Ben Pipenberg [AV’s engineering lead on the Mars Ingenuity Helicopter Program and AeroVironment senior aeromechanical engineer; joined AV in 2014, worked on sub-scale, larger demonstrators and the final build.]

AeroVironment labored very briefly with JPL within the late Nineteen Nineties on some proposal efforts for a Mars helicopter; very imprecise, conceptual stuff that wasn’t funded on the time. But round 2012, 2013, the concept popped again up. The JPL chief engineer for this system got here again to AeroVironment and stated, “Hey, what do you consider serving to out with one thing like this?” That grew into some small-scale danger exams, primarily simply placing a rotor system right into a vacuum chamber representing a Martian ambiance, simply demonstrating that we will generate raise.

Early on, there was doubt, even inside NASA. With all these early exams, we’re attempting to determine what we don’t know, that we don’t know. There isn’t knowledge on the market that tells you ways that is going to work or what isn’t going to work proper. Coming up with exams which might be comparatively low cost and simple, and allowed to fail—that’s fairly essential.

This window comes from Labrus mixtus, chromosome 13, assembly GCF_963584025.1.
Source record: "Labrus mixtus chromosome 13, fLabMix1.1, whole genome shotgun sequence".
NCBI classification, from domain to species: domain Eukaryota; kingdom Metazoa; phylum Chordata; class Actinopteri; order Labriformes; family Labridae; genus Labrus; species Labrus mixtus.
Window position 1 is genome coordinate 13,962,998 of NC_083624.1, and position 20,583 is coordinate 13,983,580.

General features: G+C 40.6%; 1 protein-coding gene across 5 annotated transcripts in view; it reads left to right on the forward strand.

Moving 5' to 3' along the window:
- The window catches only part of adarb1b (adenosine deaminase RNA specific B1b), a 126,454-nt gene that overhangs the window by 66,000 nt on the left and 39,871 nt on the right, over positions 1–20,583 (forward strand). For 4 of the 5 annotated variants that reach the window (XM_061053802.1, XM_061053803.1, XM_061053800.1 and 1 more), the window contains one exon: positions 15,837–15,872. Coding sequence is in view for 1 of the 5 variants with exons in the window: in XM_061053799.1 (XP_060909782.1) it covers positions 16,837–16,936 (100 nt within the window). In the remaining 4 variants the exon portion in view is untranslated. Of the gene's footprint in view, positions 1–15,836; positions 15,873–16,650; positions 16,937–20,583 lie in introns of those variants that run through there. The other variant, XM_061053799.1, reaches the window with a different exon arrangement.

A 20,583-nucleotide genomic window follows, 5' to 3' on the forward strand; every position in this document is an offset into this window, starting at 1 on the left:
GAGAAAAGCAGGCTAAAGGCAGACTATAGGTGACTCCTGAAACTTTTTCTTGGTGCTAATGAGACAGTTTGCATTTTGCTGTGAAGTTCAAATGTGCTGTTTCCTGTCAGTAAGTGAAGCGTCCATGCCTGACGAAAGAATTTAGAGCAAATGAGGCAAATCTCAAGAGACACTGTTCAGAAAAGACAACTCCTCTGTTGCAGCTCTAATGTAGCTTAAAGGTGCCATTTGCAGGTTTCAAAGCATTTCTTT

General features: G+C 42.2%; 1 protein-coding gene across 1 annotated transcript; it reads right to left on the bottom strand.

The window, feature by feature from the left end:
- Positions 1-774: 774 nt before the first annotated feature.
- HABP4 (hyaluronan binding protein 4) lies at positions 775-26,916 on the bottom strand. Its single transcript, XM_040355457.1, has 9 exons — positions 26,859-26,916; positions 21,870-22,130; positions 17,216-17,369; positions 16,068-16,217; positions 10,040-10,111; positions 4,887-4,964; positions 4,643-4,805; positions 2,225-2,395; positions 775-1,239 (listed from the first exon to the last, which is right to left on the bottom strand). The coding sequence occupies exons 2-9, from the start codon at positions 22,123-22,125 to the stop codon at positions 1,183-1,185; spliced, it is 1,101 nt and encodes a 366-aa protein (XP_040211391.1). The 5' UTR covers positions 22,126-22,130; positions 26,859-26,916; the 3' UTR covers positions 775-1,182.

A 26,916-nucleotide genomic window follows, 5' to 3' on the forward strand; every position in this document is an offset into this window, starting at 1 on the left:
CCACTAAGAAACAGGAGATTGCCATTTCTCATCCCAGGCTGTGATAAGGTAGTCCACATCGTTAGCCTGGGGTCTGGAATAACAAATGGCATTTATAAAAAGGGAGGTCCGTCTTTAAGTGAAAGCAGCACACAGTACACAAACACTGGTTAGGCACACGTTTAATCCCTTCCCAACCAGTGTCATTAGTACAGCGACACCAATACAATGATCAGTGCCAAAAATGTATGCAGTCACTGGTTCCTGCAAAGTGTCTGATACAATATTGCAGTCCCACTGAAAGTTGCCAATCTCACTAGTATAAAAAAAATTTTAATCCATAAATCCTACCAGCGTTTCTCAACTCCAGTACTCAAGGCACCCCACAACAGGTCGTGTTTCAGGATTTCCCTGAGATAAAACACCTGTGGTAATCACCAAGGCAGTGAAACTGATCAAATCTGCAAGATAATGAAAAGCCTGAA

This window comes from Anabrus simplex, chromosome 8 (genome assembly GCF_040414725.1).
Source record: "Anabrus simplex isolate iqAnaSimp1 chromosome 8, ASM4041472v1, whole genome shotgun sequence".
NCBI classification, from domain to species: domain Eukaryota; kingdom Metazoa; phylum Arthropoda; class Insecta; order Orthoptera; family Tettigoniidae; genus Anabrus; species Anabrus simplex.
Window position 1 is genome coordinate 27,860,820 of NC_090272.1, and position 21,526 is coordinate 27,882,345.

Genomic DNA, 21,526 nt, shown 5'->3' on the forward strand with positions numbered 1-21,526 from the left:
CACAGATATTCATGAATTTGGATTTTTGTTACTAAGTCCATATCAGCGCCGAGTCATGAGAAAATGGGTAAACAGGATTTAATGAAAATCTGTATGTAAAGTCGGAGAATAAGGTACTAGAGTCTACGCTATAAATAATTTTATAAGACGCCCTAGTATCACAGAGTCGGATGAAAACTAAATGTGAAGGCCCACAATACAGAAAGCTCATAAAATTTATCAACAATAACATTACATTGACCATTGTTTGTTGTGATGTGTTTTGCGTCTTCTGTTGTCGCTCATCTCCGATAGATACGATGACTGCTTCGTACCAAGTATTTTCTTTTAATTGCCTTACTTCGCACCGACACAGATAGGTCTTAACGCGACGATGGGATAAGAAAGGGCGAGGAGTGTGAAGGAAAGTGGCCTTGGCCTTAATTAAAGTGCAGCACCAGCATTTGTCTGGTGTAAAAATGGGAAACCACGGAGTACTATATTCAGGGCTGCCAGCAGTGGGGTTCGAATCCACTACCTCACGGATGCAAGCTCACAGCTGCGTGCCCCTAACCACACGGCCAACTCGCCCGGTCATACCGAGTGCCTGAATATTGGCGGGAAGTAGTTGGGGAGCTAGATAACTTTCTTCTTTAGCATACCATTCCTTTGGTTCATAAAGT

Ben Pipenberg: Some conceptual designs for what the ultimate helicopter may seem like, they had been outlined as early as 2013. That [involved] a mix of parents, and AeroVironment was doing plenty of the airframe design. But the massive problem with a helicopter like that is that you simply’re not setting a helicopter on the floor of Mars after which flying it. You’re actually designing a small standalone spacecraft that additionally occurs to fly. Before we will ever get to the place we spin up the rotors and take off from the floor of Mars, an terrible lot that has to happen. And that basically defines what plenty of the automobile necessities are.